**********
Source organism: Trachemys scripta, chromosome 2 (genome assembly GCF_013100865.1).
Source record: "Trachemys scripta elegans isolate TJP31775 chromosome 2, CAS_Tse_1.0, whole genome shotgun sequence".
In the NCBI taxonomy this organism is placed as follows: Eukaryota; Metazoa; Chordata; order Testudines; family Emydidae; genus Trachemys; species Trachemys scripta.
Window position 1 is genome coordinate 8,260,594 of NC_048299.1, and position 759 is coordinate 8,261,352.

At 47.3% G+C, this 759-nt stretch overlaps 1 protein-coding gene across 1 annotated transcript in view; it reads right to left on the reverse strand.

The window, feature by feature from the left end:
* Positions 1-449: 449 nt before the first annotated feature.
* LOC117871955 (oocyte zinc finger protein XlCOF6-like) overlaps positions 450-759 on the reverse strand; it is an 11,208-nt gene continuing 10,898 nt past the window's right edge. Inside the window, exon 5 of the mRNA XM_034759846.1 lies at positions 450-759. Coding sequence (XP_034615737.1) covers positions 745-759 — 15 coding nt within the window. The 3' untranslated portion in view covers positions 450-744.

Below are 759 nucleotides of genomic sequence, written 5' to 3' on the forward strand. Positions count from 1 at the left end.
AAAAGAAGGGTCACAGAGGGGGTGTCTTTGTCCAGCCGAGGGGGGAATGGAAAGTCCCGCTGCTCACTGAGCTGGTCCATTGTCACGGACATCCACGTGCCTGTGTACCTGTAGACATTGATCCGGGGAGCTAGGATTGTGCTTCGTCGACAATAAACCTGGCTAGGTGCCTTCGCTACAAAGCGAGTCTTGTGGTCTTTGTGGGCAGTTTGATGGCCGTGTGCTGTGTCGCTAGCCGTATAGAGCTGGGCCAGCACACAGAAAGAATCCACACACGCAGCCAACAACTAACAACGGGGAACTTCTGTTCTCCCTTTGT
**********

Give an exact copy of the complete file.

Source organism: Trachemys scripta, chromosome 2 (genome assembly GCF_013100865.1).
Source record: "Trachemys scripta elegans isolate TJP31775 chromosome 2, CAS_Tse_1.0, whole genome shotgun sequence".
In the NCBI taxonomy this organism is placed as follows: Eukaryota; Metazoa; Chordata; order Testudines; family Emydidae; genus Trachemys; species Trachemys scripta.
Window position 1 is genome coordinate 8,260,594 of NC_048299.1, and position 759 is coordinate 8,261,352.

At 47.3% G+C, this 759-nt stretch overlaps 1 protein-coding gene across 1 annotated transcript in view; it reads right to left on the reverse strand.

The window, feature by feature from the left end:
* Positions 1-449: 449 nt before the first annotated feature.
* LOC117871955 (oocyte zinc finger protein XlCOF6-like) overlaps positions 450-759 on the reverse strand; it is an 11,208-nt gene continuing 10,898 nt past the window's right edge. Inside the window, exon 5 of the mRNA XM_034759846.1 lies at positions 450-759. Coding sequence (XP_034615737.1) covers positions 745-759 — 15 coding nt within the window. The 3' untranslated portion in view covers positions 450-744.

Below are 759 nucleotides of genomic sequence, written 5' to 3' on the forward strand. Positions count from 1 at the left end.
AAAAGAAGGGTCACAGAGGGGGTGTCTTTGTCCAGCCGAGGGGGGAATGGAAAGTCCCGCTGCTCACTGAGCTGGTCCATTGTCACGGACATCCACGTGCCTGTGTACCTGTAGACATTGATCCGGGGAGCTAGGATTGTGCTTCGTCGACAATAAACCTGGCTAGGTGCCTTCGCTACAAAGCGAGTCTTGTGGTCTTTGTGGGCAGTTTGATGGCCGTGTGCTGTGTCGCTAGCCGTATAGAGCTGGGCCAGCACACAGAAAGAATCCACACACGCAGCCAACAACTAACAACGGGGAACTTCTGTTCTCCCTTTGT